How lawmakers are spending spring break

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Congress is off and running on one of its most highly anticipated intervals of the year: Spring Break. 

The traditional April recess starts this weekend and coincides with Passover, Good Friday and Easter. 

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It's a two-week period that gives lawmakers a chance to reconnect with family and constituents before a typically heavier workload hits in the early summer. 

While beloved by congressional members and staff, the spring recess is evidence to critics that Congress is not getting much done. 

Approval of the House and Senate is at 13 percent, a two-point decline since March and only four points above its all-time low, according to Gallup. 

But that hasn't stopped lawmakers from celebrating the lighter side of their just-begun sabbatical from Washington.  

From a "Bunny Bonanza" in Chicago (with Democratic Rep. Mike Quigley) to a "Rattlesnake Rodeo" in rural Alabama (touted by GOP Rep. Martha Roby), lawmakers kicked off their recess with a spate of fair-weather events. 

It is fun, games and a little work for most members. But there's at least one lawmaker who will be sweating it out until Congress returns on April 28. 

Freshman Rep. Vance McAllister (R-La.), known for his connection to the "Duck Dynasty" family, is under fire for his romantic involvement with a female staff member. 

A surveillance video posted online last week showed McAllister and his staffer kissing inside his district office. Both are married to other people. 

Since then, the conservative Republican has been "hunkered down" in his hometown, where he is "focused on making amends with his family," the local News-Star reported. 

The controversy is notable because of McAllister's brief congressional tenure — he's only been in office four months — and the fact that his is perhaps the first political sex scandal caught on video. 

Louisiana Gov. Bobby Jindal (R) has called McAllister an "embarrassment" and urged him to resign from Congress.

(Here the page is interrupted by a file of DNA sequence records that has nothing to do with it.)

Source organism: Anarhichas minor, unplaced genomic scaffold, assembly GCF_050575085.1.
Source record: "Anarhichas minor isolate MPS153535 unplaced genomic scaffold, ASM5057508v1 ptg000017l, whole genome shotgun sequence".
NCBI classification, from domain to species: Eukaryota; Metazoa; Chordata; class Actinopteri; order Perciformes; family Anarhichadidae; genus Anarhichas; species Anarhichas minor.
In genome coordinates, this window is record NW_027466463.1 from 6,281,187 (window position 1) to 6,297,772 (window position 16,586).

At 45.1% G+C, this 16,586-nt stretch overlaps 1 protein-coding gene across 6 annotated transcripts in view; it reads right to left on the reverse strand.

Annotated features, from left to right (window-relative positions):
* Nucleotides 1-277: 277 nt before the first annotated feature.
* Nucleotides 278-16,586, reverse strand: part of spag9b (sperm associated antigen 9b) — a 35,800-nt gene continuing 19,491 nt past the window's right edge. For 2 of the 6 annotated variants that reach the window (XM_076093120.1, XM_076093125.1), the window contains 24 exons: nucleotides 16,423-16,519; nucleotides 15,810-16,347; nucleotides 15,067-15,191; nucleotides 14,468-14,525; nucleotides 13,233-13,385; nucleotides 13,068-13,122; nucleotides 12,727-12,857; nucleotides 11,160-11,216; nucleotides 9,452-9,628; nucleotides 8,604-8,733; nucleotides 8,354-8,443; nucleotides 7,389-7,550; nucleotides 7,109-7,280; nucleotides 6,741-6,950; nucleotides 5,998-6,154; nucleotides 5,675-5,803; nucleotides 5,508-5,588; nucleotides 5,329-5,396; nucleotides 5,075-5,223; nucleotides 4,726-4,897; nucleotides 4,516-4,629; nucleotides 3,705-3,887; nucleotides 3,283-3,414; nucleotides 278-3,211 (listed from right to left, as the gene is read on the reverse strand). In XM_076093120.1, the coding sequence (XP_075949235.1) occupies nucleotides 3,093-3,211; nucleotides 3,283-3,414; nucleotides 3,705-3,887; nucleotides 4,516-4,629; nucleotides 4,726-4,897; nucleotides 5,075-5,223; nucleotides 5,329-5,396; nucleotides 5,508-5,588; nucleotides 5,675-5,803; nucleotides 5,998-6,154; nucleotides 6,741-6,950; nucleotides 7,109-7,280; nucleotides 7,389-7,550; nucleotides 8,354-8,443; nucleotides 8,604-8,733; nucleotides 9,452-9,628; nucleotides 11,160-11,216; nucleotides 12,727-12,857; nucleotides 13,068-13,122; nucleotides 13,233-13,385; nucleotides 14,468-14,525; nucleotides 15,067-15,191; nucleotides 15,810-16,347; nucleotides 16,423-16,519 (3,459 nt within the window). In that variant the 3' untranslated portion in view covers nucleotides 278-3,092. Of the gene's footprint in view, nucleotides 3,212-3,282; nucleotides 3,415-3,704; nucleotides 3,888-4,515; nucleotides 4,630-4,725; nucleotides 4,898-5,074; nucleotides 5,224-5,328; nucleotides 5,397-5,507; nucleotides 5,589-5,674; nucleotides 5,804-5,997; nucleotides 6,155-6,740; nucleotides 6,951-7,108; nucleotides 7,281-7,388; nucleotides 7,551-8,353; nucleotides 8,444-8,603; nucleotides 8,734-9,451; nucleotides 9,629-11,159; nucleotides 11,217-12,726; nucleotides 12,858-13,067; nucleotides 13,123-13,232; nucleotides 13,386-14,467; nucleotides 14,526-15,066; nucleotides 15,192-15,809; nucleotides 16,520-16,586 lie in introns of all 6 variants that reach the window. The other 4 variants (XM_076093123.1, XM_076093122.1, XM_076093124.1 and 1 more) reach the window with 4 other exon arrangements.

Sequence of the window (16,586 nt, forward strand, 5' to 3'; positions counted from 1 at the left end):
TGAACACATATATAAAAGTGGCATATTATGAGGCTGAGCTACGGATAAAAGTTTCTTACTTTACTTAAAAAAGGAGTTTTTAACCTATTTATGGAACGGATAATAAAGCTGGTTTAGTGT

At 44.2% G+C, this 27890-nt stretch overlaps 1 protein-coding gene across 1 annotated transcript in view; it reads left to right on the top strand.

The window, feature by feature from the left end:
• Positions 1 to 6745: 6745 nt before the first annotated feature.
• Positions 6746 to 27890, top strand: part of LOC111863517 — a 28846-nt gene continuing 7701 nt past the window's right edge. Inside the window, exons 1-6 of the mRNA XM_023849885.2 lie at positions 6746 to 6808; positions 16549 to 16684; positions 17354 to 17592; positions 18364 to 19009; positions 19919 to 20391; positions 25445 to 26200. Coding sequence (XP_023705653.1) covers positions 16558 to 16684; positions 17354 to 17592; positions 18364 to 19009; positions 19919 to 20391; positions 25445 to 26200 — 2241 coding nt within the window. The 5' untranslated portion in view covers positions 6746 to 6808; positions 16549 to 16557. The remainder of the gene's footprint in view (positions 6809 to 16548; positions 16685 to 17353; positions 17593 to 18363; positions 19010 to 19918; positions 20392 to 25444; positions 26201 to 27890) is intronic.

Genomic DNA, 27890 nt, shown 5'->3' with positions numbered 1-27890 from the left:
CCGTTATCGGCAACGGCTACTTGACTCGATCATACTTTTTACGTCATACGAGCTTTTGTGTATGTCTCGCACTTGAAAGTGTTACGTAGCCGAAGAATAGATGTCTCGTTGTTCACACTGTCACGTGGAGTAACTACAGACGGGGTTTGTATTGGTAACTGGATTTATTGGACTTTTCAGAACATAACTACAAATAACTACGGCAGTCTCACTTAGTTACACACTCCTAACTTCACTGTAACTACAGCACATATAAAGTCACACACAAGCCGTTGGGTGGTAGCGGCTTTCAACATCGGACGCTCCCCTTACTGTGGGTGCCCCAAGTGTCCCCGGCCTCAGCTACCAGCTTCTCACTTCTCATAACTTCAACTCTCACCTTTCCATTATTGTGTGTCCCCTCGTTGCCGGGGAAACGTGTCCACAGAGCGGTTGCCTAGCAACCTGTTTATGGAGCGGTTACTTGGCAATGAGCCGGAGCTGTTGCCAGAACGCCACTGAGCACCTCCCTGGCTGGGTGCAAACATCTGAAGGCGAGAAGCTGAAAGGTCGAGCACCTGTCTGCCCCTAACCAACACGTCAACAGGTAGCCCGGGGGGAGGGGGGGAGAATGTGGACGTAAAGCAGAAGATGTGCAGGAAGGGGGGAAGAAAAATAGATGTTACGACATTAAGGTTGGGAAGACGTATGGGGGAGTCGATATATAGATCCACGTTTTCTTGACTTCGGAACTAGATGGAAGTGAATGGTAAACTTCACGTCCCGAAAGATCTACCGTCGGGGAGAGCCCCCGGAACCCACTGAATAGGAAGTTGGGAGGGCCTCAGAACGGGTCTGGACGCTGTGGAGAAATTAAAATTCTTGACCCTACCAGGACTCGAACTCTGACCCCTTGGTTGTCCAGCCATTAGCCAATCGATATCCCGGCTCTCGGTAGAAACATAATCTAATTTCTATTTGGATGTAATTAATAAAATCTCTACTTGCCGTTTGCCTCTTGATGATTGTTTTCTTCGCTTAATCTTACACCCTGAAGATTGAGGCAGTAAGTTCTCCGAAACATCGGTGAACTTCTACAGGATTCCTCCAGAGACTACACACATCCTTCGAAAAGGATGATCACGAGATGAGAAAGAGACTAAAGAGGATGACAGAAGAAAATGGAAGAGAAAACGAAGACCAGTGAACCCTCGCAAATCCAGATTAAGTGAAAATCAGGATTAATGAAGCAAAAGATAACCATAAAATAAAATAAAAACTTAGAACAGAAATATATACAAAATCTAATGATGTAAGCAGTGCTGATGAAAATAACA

And in a foreboding comment this week, Speaker John Boehner (R-Ohio) said the freshman has "decisions he has to make" about the future. 

For most other lawmakers, the start to spring recess has been much more relaxed, at least according to Twitter.  

Several baseball fans have welcomed the nice weather. 

Sen. John McCain (R-Ariz.) expressed excitement for the Diamondbacks-Dodgers weekend series, and Reps. Gerry Connolly (D-Va.) and Joe Crowley (D-N.Y.) both live-tweeted from Little League games on Saturday. 

In Miami, Rep. Ilena Ros Lehtinen (R-Fla.) let Twitter users in on a favorite snack: Cuban hamburgers. 

"Enjoying el sabor de #Miami: #fritas!" the congresswoman tweeted Friday afternoon. "I hear they're bad for me but everyone here said "[what doesn't kill you makes you stronger]!" 

Other lawmakers were still conducting business as of Saturday. 

House Appropriations Committee Chairman Hal Rogers (R-Ky.) is currently leading a congressional delegation to Colombia, where the group will meet with U.S. and Colombian special forces, according to Rep. Mario Diaz-Balart (R-Fla.). 

And in New Hampshire, Republican lawmakers flocked to the conservative Freedom Summit, which plays host to conservative presidential hopefuls.

The gathering included Sens. Mike Lee (R-Utah) and Kelly Ayotte (R-N.H.) along with Reps. Louie Gohmert (R-Texas) and Marsha Blackburn (R-Tenn.). 

Sen. Rand Paul (R-Ky.), who is seen as a likely 2016 presidential candidate, was scheduled to speak. 

At the same time across town, a liberal lawmaker was laying the groundwork for a potential White House bid. That was Sen. Bernie Sanders (I-Vt.), who addressed the New Hampshire Institute of Politics.

—This post has been updated to reflect that Rep. Quigley is a Democrat, not a Republican.